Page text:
The Wyoming Department of Health has released a weekly email regarding statistics on Medicaid ICD-10 implementation, claims processing and payment. In its first update on Oct. 2, Medicaid said as of 4 a.m. on Thursday, Oct. 1, the WY Medicaid claims processing system was updated to support full ICD-10 implementation.
The first processing cycle was completed Oct. 2. Medicaid received 55 claims coded in ICD-10. All claims were accepted in to the system without issue. Of importance to note is that all claims with dates of service prior to Oct. 1 coded in ICD-9 were accepted and processed appropriately as well.
Of the 55 claims received, 11 suspended, and 44 processed through successfully. Forty-two of the 44 are set to pay in the upcoming payment cycle and 2 will deny. Of these claims, 39 were medical claims and 3 were institutional claims. Lindsey Schilling with WDH reports there were no ICD-10 related denials in this first batch of claims.
By this week, Wyoming Department of Health said they were seeing an increase in the number of denials related to provider coding and sent a list of coder issues they are seeing. That information can be seen here.
Healthy Wyoming met again this week in Cheyenne. Healthy Wyoming is a coalition of membership organizations and groups representing healthcare industry personnel who are working for quality, affordable healthcare for all Wyoming. Among the tenants of this work is the support of Medicaid Expansion. Conversation this week centered around a grassroots effort to make the case that the state’s budget shortfall could be aided by Medicaid Expansion. If you missed it, Governor Matt Mead announced the need to cut between $100-200 million from the current budget due to a lack of commodity prices and then announced a hiring freeze for state government. Joint Appropriations Chair Tony Ross suggested it could be worse than that for the biennium budget which will start next year.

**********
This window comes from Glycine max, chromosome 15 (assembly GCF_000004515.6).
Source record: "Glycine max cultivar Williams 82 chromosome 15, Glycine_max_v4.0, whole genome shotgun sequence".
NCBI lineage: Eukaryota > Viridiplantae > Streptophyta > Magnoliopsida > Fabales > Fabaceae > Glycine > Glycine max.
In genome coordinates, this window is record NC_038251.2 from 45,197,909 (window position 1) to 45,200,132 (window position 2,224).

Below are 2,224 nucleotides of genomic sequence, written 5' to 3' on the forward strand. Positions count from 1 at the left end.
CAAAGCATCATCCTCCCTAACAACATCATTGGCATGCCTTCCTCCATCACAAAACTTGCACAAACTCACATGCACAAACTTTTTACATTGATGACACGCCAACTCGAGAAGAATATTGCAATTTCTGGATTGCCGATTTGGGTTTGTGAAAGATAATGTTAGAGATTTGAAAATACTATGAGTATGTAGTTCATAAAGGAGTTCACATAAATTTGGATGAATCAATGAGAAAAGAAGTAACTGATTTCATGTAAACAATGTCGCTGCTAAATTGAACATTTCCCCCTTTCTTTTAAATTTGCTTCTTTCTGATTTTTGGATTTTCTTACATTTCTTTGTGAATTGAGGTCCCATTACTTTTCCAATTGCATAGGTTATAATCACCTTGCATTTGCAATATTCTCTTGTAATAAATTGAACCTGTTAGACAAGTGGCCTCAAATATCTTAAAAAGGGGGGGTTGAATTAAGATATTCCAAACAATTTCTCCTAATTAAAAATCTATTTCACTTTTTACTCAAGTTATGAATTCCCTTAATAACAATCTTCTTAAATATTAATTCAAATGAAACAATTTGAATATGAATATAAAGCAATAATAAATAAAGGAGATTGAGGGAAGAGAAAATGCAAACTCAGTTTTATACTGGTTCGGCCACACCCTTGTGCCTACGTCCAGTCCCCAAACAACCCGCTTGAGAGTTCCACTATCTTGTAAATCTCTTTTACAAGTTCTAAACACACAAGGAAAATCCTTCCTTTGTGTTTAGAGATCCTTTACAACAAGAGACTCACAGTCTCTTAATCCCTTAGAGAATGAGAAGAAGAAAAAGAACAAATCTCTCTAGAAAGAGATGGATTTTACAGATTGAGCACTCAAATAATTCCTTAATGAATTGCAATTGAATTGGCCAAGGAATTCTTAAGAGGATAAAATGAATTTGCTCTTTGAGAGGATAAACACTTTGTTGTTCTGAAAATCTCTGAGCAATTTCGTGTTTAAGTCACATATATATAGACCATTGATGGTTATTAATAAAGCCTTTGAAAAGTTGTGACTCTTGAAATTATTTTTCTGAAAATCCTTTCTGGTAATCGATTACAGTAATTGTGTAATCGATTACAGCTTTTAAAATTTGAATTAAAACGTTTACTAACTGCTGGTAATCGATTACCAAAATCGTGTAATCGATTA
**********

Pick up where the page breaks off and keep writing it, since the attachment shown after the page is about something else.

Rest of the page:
The Wyoming Board of Medicine will hold its regular meeting on Oct. 9-10 at the Board of Medicine Office in Cheyenne starting at 8 a.m. Click here to see the agenda.
The CMS’ Provider News once again offers a section on ICD-10 as well as stories on HHS Issues Rules to Advance Electronic Health Records with Added Simplicity and Flexibility.
The American College of Physicians (ACP) offered an update on the American Board of Internal Medicine’s MOC program through ABIM’s 2020 Task Force. The detailed Assessment 2020 Task Force Report is publicly available on the web here. Here is a very brief summary of what ACP CEO Steve Weinberger believes are the most important recommendations:
• Replace the high stakes examination every 10 years with a series of low-stakes assessments that could be taken at home or in the workplace, and that could have some open-book and some closed-book portions. A longer examination (or some other form of evaluation) would be necessary only in the absence of satisfactory completion of the low-stakes assessments. This model would likely eliminate the current self-assessment component of MOC.
• Focus the assessments on relevant cognitive and technical/procedural skills, with the opportunity to customize MOC according to the physician’s area(s) of practice. Note that ABIM has already eliminated the need for maintaining an underlying certificate (e.g., Cardiology) for physicians maintaining a more specialized certificate (e.g., Interventional Cardiology).
• Continue to demonstrate non-cognitive skills such as communication, teamwork, quality improvement, etc., as part of primary certification, not MOC. These important competencies are often dependent upon the teams and systems in which the physician practices, and it is currently unclear how and by whom they can best be assessed at the individual physician level.